The tower’s skygarden, located in the crown, features views towards the KPF-designed Ping An Finance Centre to the southwest. Credit: Atchain.

Security and Sustainability

As a supertall tower, Citymark Centre was designed to the highest standards of safety without sacrificing views. Wind tunnel tests helped to optimize the tower’s hybrid structural system and the high-strength materials allow the tower to withstand typhoons and earthquakes as high as magnitude 7 on the Richter scale. The tower’s columns are embedded with waist trusses on the equipment floor, avoiding view obstructions from structural components. KPF worked with a team of consultants, including RWDI, to develop a unique damper system integrated into the tower’s fire water tank. This solution balances firefighting needs with comfort requirements.

The tower’s core and framing system ensure stability.

Even at the tower’s highest levels, electronically controlled, operable windows allow occupants access to fresh air. They also allow the building to take advantage of natural ventilation, aiding the project in meeting green building requirements.

Citymark Centre’s energy consumption is reduced by energy-saving VAV central air-conditioning systems, electric windows that increase ventilation, and environmentally friendly lighting design. The project combines multiple measures to minimize its impact on Shenzhen’s natural ecology. To help meet Sponge City requirements and prevent flooding, the development holds a percentage of rainwater onsite and filters it through a network of green roofs, water features, and rain gardens. Water that falls on non-permeable parts of the towers and pavement is directed toward the site’s extensive planted rain gardens, which absorb excess water, preventing it from overwhelming the city’s stormwater infrastructure. Currently, the project has a two-star green building certification and pre-certification for LEED and WELL at the gold level.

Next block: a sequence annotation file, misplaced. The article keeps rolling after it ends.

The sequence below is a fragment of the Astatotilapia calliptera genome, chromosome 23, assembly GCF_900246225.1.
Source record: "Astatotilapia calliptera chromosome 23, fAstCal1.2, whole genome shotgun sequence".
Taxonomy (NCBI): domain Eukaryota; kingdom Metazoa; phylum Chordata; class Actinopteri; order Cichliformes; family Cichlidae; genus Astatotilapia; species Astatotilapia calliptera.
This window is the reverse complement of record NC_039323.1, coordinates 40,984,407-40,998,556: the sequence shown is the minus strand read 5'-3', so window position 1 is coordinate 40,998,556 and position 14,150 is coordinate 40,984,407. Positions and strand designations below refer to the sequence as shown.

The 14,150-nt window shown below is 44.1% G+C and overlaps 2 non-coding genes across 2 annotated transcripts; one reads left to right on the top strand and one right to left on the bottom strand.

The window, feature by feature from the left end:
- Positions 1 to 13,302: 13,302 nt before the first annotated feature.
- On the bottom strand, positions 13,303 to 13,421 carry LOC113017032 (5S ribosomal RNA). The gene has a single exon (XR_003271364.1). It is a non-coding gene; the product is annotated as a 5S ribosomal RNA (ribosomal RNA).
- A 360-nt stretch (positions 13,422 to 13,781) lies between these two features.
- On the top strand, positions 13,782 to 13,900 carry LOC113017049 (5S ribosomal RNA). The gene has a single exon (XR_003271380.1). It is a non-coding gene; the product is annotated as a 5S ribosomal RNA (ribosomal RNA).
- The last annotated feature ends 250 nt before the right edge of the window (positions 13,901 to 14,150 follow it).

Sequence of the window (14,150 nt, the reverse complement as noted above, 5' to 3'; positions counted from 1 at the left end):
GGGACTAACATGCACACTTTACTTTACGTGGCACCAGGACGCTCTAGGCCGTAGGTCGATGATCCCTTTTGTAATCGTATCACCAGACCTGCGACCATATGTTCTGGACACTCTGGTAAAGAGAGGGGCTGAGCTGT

Elegance Inside

The building includes a below-grade parking lot, a significant contribution to the center of the city, equipped with intelligent parking and fresh air systems. An exclusive Exhibition Hall section is designed to accommodate top luxury cars and features spaces with exclusive spotlights, creating a memorable experience for owners.

Views of the below-grade parking lot and lobby.

The project’s interiors adopt the design language of the tower’s façade. Two giant columns at the corners of the first floor merge into one in the lobby space. The columns are cast in dark metal plates, emphasizing their sculptural form and strength. White stone on the core wall provides a sophisticated contrast.

The lobby features access to street level and below-grade systems.

The walls of the lobby are made of aluminum cast copper panels, where hexagonal shapes echo the geometry of the tower. The material combination of white marble and aluminum creates an elegant aesthetic. 44 KONE elevators allow access to any floor without transfer. This vertical traffic efficiency reinforces the idea of “Shenzhen Speed,” a local saying that refers to the city’s rapid pace of growth, and dynamic energy.

Daytime view of Citymark Centre. The project is currently topped out and scheduled to open 2024.